On the face of it, there isn’t much wrong with the Australian squad for the upcoming World T20. For starters they’ve picked an actual spinner – Adam Zampa – as well as two spinning all-rounders (Maxwell and Agar). They’ve picked a bunch of fast-bowling all-rounders, rewarding Mitch Marsh for his stellar performance with both bat and ball in the recent One Day Internationals against India and New Zealand. Leaving out Chris Lynn is disappointing but they appear to have picked Australia’s best six Twenty20 batsmen, while giving themselves the flexibility to start a top order of Warner/Khawaja/Watson without having to go through the ignominy of dropping the captain in order to do it. Peter Nevill, the best keeper in Australia™ has managed to find himself in the side. Hell, they even managed to pick a squad without including Shaun Marsh.
Australian supporters should feel hashtag blessed right?
The problem with this side isn’t so much in its make-up, it’s in the process that led to it.
Despite the unique approach to organisation the BCCI is taking to this World Cup, this tournament hasn’t sprung the Australian’s unprepared.
Even though Rod Marsh has said the Test-ODI-T20-Test structure has not been ideal, there’s an entire summer of short-form cricket for the Australian selectors to draw on. And yet despite all of these opportunities, several of these selections remain surprises. What is clear is that the Australian selectors have been unable to plan appropriately, and this will have profound implications beyond this World Cup.
Let’s start with Ashton Agar. His presence in the squad is presumably because of ability to provide both depth to the batting and bowling. And in India his bowling style adds a degree of flexibility that makes a lot of sense. Agar’s record in the Big Bash League this season has been solid (bat 24.8/128, ball 24/7.66rpo) if not spectacular. After a brief appearance against England after the 2015 Ashes, Agar hasn’t appeared to be in the thoughts of the selectors since. Has he done anything in short-form cricket this summer to earn this spot? Not dramatically– certainly no more than Travis Head has done. But if he’d been thought of as a potential backup spinning all-rounder for the upcoming World Cup, why didn’t he feature in the T20Is against India? An opportunity to test his capabilities against the best players of spin? A chance to see if he could score precious middle order runs against the Indian slow bowlers? Why was that ignored?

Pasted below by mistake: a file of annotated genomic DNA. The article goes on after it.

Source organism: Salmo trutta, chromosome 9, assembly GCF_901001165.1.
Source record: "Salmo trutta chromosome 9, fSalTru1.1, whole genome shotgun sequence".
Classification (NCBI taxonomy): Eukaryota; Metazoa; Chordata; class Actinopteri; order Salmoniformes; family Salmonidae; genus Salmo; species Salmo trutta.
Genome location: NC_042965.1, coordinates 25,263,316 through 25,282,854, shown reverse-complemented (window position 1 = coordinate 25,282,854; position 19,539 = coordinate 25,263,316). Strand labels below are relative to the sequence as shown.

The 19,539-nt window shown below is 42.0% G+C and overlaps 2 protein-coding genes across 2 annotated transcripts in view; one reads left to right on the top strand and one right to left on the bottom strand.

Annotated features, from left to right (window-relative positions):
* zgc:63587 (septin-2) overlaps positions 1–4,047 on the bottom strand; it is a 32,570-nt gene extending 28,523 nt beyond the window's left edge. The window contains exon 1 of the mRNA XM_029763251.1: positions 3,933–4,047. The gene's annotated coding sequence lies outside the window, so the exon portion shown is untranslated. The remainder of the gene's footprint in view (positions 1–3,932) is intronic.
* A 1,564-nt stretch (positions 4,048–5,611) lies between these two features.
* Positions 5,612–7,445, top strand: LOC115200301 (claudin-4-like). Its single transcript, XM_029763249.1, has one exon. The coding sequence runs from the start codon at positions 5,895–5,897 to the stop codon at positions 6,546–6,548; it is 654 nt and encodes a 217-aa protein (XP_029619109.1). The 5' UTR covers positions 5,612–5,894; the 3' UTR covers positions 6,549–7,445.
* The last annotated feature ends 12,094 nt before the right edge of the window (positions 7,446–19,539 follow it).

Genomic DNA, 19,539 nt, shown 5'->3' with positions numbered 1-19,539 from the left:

Mitchell Marsh is another curious inclusion. Marsh has been excellent in One Day cricket for Australia in recent times, providing critical innings with the bat, and probing overs with the ball. But his presence in the Australian Test and One-Day sides has meant he’s barely got to play T20 cricket in the last year. Could Australia have given him some experience in the India series instead of playing Faulkner (who has done nothing but play short form cricket recently)? Why was that opportunity not taken? Peter Nevill is another example of this.
In fact if you look wider, in Australia’s last T20 international before the World Cup, seven of the starting eleven will not play in this World Cup. In fact, one could argue that if Shane Watson hadn’t made a dramatic and impressive ton in that game it may have been eight.
What this reveals is that even if one considers the selectors have by-and-large go it right this time, it was not due to planning but rather fortune.
And so we must ask – what is the plan beyond next month? Are we to expect Ashton Agar to be around the national make-up more permanently? Should we expect him to push Maxwell, Marsh and Faulkner for all-rounder positions? Is Mitchell Marsh now a three-format player permanently? Will Travis Head and Chris Lynn continue to be ignored? Is Shaun Marsh done? Is Nathan Coulter-Nile now the Shaun Marsh of bowlers, picked because the selectors are aroused more by his potential than his performance?
Unfortunately what this squad suggests is that we’ll never know, because it appears there is no plan.
 Are tickets for sale yet? Yes? No? Who knows?
 Look I don’t know what to tell you, Head has proven capable as a second spinner. And he is an excellent bat in short form.